After remaining relatively quiet and composed in the days since the Laquan McDonald dashcam video was released, Mayor Rahm Emanuel showed his feisty side Wednesday when he lashed out at a Politico reporter for asking him about his family's upcoming trip to Cuba.
In a Politico Playbook event in Chicago, reporter Mike Allen ended an hour-long public interview with Emanuel by asking him a seemingly lighthearted question about why he chose Cuba for his family's annual holiday trip, a detail Emanuel apparently revealed to Allen backstage.
Emanuel appeared not to take the question lightly.
"Well, first of all, thanks for telling everyone what I'm going to do with my family," the mayor said. "You had a private conversation with me and now you decide to make that public. I really don't appreciate that. I really don't."
The mayor is a characteristically private man when it comes to his family life. His wife, Amy Rule, rarely makes public appearances alongside her husband, and his children are never in the spotlight, with the notable exception of the robbery of his teenage son last year.
The Emanuel family trips are also usually very private events, with as little publicity surrounding them as possible. In case Allen didn't know this, Emanuel told him point blank, "I'm expressing to you publicly now my displeasure."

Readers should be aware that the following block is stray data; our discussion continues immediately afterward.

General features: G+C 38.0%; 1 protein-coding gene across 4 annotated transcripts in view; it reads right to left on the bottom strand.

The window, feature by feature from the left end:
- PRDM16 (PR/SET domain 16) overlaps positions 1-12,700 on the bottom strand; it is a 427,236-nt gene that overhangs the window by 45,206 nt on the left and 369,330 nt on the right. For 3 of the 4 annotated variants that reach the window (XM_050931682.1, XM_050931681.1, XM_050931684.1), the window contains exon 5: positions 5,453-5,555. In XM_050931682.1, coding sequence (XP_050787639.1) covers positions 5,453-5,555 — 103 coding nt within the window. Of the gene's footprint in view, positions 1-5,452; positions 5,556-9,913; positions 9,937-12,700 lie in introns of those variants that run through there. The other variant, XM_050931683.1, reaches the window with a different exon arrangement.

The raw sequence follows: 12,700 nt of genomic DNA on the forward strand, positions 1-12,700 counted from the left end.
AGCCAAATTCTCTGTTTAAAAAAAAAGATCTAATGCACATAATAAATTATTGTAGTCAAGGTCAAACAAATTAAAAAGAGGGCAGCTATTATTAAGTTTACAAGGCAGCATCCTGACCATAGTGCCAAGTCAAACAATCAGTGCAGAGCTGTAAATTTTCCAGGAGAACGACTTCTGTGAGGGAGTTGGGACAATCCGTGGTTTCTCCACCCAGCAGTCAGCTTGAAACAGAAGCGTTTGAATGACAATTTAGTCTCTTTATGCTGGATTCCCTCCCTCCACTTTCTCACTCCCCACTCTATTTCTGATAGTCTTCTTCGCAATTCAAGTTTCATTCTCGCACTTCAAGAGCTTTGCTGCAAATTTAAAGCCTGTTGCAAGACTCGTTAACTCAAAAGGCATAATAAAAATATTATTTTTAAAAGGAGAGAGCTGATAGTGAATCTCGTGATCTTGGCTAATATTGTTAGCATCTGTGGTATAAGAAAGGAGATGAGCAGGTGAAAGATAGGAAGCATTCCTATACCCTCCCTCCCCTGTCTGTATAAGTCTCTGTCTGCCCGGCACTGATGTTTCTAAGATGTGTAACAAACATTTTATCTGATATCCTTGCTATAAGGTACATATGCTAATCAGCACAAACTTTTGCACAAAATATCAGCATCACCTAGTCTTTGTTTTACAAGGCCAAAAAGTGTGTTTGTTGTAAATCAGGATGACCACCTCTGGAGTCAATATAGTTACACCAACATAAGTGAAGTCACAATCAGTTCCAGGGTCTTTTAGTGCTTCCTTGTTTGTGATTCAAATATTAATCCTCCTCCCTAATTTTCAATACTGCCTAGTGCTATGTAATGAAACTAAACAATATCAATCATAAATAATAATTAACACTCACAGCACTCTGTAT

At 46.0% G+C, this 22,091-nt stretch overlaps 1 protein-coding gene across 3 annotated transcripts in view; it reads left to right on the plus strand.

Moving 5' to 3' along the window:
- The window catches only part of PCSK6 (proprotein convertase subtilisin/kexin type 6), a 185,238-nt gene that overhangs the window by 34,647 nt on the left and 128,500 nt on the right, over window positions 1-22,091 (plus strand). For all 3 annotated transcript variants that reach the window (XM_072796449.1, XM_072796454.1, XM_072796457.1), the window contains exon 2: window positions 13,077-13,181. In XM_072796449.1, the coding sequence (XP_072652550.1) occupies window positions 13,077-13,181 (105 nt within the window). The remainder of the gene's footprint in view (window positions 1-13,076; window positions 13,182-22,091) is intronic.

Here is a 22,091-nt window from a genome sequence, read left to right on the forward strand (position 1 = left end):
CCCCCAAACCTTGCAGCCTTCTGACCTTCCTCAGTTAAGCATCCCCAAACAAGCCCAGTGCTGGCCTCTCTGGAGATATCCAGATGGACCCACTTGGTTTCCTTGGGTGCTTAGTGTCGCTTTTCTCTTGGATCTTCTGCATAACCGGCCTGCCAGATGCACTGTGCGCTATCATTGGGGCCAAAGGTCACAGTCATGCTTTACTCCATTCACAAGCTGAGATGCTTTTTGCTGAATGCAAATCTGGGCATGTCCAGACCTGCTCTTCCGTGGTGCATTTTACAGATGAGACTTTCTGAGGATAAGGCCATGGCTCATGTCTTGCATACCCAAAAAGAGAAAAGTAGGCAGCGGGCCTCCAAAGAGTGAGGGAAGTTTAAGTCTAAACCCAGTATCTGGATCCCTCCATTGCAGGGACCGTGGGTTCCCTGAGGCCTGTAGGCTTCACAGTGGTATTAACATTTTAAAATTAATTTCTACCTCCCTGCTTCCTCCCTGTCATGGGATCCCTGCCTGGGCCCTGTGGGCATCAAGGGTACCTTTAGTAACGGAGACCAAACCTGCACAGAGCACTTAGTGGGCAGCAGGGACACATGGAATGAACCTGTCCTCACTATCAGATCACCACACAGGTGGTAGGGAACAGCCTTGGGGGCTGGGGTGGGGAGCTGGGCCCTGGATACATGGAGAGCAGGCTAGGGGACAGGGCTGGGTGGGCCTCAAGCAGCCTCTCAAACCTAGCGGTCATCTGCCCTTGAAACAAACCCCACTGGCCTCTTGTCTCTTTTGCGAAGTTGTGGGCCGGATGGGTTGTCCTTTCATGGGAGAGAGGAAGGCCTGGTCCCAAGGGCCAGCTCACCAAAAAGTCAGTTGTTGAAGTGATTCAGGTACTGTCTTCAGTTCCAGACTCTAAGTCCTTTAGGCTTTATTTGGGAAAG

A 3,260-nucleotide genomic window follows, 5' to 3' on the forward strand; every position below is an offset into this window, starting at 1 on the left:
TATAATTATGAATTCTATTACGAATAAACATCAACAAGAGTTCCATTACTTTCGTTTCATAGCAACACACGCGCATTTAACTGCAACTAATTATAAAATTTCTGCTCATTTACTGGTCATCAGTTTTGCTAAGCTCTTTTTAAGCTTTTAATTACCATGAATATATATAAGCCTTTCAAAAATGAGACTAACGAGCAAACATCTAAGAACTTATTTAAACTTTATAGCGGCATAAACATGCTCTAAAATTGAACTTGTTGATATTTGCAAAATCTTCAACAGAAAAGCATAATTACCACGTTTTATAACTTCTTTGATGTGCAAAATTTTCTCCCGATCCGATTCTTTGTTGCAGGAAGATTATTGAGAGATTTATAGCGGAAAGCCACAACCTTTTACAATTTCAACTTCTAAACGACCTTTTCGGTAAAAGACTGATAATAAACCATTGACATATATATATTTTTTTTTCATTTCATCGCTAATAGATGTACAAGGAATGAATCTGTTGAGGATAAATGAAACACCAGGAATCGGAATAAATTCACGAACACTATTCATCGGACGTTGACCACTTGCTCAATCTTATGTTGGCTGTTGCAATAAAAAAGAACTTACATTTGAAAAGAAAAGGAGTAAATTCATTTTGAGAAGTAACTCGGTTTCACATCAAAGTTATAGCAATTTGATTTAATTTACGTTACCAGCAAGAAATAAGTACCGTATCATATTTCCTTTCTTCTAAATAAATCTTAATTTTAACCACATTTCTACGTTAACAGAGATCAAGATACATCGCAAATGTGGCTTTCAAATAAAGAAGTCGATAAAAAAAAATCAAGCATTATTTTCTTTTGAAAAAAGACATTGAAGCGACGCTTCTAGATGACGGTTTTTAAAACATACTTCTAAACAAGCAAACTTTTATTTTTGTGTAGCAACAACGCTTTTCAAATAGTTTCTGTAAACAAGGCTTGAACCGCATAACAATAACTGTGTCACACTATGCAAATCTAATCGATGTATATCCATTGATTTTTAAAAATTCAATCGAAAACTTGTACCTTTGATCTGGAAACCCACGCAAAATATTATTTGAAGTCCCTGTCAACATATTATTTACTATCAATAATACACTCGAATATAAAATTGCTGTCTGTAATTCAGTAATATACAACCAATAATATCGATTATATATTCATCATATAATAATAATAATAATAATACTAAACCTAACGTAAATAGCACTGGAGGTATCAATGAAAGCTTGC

Despite his anger about Allen's question and the revelation of his holiday destination, the mayor spoke briefly about the upcoming trip and discussed the benefits of his children learning about other cultures and ways of life.
"This year, if my wife doesn't kill me now because of what you just did, we will take our kids to Cuba to be exposed to that culture, the same way they've been to India, the same way they've been to Uganda, Kenya, Zambia, Chile and Vietnam."
Allen listened calmly to Emanuel's answer and then apologized for his question, but the mayor cut him off to tell him that an apology is "not going to work." He also said he wanted Allen's cellphone number, so Rule could give him a talking to.
The conversation ended awkwardly as Allen turned to thank the audience and all those who organized the Politico event as Emanuel sat straight-faced.
Despite the series of controversial events in Chicago in the past few weeks — from the release of the McDonald video to the firing of Chicago Police Supt. Garry McCarthy — Emanuel has remained largely out of the public eye, providing brief, but measured, remarks to the press only a few times. His attack on Allen on Wednesday marked the first time the mayor appeared to lose his composure as the city deals with the fallout from the McDonald case.